---- — How ironic: President Barack Obama, lauded as a great speechmaker, increasingly turns to others to “explain stuff,” as he put it.
The Bushes — former President George W. Bush; his brother, former Florida Gov. Jeb Bush, and Jeb’s two sons — are rallying forth on the need for immigration reform, one of Obama’s chief objectives.
Former President Bill Clinton is front and center touting the merits of the Affordable Care Act, aka “Obamacare,” the president’s signature first-term achievement.
Now comes Robert Gates, a Republican and former defense chief under George W. Bush and Obama, to explain why Obama must take military action to punish the Syrian government for using chemical weapons to kill hundreds of its own people.
Beleaguered by two wars, economic collapse and environmental and manmade disasters, Obama has had a full plate throughout his presidency. But he has dumbfounded us by not explaining his actions to the satisfaction of other politicians or to the American people.
With implementation of health-care overhaul days away, millions of Americans are still terrified of it, don’t know what it will cost and applaud the House for voting 40 times (all moot) to repeal it.
So the White House has sent Clinton to reassure millions that they will benefit from the new law, that it will not raise the cost of getting sick and that it isn’t a government takeover of health care. Obama joked that a suggestion he make Clinton secretary for “explaining stuff” sounded like a good idea. And Clinton is more coherent on the health-care plan than Obama has been.
As for immigration reform, Obama has talked himself hoarse about fixing the broken immigration laws to find a way forward for the 11 million people living and working in the United States without proper documentation.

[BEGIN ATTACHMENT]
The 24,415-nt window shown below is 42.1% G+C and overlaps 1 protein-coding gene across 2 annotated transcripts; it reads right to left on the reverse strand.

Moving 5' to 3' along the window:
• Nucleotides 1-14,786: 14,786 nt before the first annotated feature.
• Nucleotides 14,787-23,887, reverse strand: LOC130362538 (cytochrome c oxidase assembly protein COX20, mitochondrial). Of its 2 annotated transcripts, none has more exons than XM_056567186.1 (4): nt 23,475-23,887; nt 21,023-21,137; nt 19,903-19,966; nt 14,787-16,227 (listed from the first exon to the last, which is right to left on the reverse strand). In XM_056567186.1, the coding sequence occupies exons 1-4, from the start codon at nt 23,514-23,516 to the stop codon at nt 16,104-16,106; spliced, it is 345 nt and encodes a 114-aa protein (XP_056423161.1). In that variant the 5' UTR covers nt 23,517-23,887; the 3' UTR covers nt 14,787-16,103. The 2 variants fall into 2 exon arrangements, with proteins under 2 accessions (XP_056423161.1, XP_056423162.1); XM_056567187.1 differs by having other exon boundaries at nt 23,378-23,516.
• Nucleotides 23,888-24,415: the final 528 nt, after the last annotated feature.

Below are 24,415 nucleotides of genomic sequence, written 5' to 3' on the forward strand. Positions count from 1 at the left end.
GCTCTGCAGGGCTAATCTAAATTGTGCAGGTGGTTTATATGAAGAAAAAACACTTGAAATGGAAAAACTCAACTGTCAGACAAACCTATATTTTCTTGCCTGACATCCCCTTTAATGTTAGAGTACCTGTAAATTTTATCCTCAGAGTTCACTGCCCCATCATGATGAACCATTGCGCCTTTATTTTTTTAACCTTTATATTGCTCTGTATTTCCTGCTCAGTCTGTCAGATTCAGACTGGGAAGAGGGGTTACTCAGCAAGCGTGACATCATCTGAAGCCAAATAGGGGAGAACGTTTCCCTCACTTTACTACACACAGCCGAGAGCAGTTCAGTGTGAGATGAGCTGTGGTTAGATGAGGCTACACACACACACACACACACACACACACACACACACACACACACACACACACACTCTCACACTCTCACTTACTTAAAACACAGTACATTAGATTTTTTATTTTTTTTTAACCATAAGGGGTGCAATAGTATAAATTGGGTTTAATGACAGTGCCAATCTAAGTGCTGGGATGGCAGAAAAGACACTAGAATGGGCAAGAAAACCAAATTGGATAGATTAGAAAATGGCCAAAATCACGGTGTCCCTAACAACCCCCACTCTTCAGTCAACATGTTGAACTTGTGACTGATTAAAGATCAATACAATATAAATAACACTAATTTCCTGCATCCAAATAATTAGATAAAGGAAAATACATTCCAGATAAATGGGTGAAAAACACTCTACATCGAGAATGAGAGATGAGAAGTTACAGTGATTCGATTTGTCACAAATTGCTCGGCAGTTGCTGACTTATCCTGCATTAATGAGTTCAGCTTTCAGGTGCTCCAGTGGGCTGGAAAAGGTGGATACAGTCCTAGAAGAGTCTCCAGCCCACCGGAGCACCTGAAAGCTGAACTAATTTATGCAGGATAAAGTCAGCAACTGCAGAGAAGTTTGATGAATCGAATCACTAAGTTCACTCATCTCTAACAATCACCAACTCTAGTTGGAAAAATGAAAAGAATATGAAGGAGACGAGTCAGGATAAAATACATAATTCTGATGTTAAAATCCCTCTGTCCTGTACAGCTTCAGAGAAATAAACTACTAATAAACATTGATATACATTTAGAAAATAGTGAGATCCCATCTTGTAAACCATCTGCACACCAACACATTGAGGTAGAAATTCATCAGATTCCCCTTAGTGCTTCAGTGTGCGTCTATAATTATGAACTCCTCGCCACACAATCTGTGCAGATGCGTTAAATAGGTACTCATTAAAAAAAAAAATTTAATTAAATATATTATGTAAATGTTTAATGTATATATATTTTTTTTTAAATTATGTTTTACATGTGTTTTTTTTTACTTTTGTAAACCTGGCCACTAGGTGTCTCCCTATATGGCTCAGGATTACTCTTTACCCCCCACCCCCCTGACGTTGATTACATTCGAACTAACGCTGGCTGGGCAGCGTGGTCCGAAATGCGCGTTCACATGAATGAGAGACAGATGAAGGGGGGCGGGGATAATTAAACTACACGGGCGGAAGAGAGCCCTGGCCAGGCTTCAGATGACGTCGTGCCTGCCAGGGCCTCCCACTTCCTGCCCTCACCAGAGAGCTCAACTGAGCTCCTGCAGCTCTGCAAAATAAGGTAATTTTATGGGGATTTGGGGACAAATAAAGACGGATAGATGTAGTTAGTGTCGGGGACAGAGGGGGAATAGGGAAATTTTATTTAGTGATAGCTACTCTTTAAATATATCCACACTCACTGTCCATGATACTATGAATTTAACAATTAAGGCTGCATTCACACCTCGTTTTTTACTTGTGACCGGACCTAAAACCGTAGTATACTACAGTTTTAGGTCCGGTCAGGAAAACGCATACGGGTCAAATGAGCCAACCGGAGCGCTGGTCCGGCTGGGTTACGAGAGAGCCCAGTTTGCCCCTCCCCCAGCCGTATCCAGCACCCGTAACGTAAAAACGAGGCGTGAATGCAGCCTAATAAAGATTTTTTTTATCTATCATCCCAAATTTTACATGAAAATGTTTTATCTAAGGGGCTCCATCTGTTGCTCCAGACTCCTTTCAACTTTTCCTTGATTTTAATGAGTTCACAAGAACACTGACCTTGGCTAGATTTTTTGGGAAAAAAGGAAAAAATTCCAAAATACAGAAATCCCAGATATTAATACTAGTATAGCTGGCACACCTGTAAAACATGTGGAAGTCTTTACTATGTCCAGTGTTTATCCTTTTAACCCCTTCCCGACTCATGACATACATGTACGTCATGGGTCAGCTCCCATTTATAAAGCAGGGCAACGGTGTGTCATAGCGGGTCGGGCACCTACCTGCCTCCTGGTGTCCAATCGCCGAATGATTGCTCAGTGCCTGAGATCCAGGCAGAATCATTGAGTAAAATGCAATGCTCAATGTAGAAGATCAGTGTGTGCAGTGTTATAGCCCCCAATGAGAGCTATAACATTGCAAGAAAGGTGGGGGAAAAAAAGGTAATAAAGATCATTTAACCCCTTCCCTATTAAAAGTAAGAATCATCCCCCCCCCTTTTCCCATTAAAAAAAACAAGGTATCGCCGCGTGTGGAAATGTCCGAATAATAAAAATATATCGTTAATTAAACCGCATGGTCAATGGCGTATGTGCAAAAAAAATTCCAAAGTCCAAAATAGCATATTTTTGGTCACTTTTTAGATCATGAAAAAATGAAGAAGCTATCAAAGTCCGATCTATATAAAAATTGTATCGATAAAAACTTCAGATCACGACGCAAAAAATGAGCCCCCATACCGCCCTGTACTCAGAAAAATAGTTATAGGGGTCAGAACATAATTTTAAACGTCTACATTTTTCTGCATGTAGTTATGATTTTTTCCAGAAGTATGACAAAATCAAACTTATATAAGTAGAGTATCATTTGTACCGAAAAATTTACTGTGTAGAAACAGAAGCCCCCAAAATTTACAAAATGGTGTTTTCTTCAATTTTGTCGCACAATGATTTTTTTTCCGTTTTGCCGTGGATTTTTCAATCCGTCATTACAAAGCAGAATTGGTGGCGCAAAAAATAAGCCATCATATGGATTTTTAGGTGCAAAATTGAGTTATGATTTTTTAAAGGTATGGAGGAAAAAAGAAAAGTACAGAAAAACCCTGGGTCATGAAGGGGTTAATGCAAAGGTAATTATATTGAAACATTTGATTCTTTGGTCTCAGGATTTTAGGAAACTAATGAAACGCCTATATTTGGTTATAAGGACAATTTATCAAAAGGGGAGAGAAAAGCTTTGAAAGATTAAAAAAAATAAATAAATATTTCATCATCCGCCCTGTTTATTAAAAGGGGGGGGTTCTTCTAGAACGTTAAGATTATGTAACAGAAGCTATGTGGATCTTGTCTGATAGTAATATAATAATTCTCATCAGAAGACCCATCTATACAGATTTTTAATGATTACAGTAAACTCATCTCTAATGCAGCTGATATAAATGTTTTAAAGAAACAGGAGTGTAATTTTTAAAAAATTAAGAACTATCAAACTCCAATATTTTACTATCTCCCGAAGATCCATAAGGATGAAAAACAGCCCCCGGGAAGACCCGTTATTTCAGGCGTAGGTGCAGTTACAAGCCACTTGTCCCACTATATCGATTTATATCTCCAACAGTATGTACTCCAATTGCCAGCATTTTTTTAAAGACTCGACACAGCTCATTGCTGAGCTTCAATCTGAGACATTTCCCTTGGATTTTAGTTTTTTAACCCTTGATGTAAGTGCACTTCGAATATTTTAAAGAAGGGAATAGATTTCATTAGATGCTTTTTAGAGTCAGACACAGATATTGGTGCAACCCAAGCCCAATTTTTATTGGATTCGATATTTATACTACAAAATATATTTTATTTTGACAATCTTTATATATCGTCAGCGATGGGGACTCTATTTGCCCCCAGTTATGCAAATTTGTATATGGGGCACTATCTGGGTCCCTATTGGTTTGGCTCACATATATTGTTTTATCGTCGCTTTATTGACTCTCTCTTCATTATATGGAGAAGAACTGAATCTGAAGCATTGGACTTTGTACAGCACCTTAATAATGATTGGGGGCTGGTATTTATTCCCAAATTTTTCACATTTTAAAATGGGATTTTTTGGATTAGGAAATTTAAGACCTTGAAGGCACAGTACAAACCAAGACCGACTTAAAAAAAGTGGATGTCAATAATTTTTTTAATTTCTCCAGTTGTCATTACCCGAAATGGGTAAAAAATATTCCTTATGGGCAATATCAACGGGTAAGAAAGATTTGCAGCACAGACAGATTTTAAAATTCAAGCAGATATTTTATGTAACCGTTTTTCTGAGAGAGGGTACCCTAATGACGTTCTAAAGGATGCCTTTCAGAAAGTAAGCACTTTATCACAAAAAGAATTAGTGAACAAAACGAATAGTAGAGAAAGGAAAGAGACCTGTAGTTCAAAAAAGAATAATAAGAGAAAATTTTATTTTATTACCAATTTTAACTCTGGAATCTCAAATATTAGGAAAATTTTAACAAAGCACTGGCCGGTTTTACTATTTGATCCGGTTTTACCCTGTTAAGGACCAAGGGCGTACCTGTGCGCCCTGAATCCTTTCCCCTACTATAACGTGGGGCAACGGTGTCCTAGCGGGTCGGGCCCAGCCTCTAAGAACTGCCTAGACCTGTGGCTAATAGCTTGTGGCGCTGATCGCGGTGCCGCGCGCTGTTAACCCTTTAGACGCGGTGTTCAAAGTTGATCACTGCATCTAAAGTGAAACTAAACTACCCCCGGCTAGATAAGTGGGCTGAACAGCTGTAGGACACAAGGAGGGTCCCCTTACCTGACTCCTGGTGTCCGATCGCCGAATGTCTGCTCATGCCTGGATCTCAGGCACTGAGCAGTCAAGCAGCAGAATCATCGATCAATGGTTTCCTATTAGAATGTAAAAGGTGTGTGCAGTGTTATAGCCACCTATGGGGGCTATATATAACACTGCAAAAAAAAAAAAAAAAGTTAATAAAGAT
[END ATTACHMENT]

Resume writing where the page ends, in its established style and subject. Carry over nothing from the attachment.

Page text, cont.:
But the public remains unconvinced, and prospects are not bright for House passage of any immigration measure — let alone the comprehensive package passed by the Senate.
Re-enter the Bushes to bolster Obama on the need for immigration reform, which George W. Bush tried unsuccessfully for two years to pass. Jeb Bush may or may not run for president in 2016. In the meantime, he is touting his new book, “Immigration Wars,” and making the case for fixing the system.
Not to mention that the nation is increasingly Hispanic, and that Republicans are in desperate need of Hispanic votes. But for the Bushes, growing up in Texas, the battle over immigration also is personal. Jeb’s wife is from Mexico. And the Bush children grew up with a Mexican housekeeper, described by George W. as “like a second mother.”
On to Syria. After the Obama administration said it ascertained without doubt that the government of Bashar Assad sprayed chemicals to kill its people, Obama said it is time to “send a shot across the bow.” He wants congressional authorization to use cruise missiles against Syria’s military installations to punish and deter future chemical attacks.
Obama insisted this won’t be another war. “This is not Iraq. This is not Afghanistan.” But after the lies told before the Iraq war during the Bush administration, the American people, who have been at war for more than a decade, don’t believe him. Some lawmakers after top-secret briefings on Syria fumed that the administration’s case for war mainly amounted to “spasmodic moral outrage.”
Thus the respected Gates stepped forward to urge Congress to back Obama. He warned that a White House defeat would be scary. He said: “I strongly urge the Congress, both Democrats and Republicans, to approve the president’s request for authorization to use force in Syria. Whatever one’s views on current U.S. policy toward Syria, failure by Congress to approve the request would ... have profoundly negative and dangerous consequences for the United States not just in the Middle East but around the world both now and in the future.”
Obama is tired. The problems thrust upon him are overwhelming, and too many Republicans have shirked their governing duties seemingly just to thwart him. But Obama asked for this job, and part of the task is “explaining stuff” to the rest of us.
Scripps Howard News Service columnist Ann McFeatters has covered the White House and national politics since 1986.